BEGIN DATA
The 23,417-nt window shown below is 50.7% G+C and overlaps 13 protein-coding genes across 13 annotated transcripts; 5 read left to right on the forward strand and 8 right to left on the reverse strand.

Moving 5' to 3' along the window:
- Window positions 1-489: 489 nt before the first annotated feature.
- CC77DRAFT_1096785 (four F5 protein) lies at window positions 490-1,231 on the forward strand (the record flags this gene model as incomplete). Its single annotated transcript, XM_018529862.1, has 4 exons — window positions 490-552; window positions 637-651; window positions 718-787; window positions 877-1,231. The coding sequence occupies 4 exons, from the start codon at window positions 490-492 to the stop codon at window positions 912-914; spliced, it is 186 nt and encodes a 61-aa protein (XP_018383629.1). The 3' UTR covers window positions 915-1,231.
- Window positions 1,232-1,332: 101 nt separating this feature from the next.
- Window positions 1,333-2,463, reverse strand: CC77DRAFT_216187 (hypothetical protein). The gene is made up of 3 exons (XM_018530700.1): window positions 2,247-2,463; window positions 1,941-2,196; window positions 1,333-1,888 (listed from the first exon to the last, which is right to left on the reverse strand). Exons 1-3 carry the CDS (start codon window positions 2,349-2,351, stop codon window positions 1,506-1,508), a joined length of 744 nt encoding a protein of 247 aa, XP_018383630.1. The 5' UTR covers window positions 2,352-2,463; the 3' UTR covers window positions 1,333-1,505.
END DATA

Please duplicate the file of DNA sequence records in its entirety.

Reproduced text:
The 23,417-nt window shown below is 50.7% G+C and overlaps 13 protein-coding genes across 13 annotated transcripts; 5 read left to right on the forward strand and 8 right to left on the reverse strand.

Moving 5' to 3' along the window:
- Window positions 1-489: 489 nt before the first annotated feature.
- CC77DRAFT_1096785 (four F5 protein) lies at window positions 490-1,231 on the forward strand (the record flags this gene model as incomplete). Its single annotated transcript, XM_018529862.1, has 4 exons — window positions 490-552; window positions 637-651; window positions 718-787; window positions 877-1,231. The coding sequence occupies 4 exons, from the start codon at window positions 490-492 to the stop codon at window positions 912-914; spliced, it is 186 nt and encodes a 61-aa protein (XP_018383629.1). The 3' UTR covers window positions 915-1,231.
- Window positions 1,232-1,332: 101 nt separating this feature from the next.
- Window positions 1,333-2,463, reverse strand: CC77DRAFT_216187 (hypothetical protein). The gene is made up of 3 exons (XM_018530700.1): window positions 2,247-2,463; window positions 1,941-2,196; window positions 1,333-1,888 (listed from the first exon to the last, which is right to left on the reverse strand). Exons 1-3 carry the CDS (start codon window positions 2,349-2,351, stop codon window positions 1,506-1,508), a joined length of 744 nt encoding a protein of 247 aa, XP_018383630.1. The 5' UTR covers window positions 2,352-2,463; the 3' UTR covers window positions 1,333-1,505.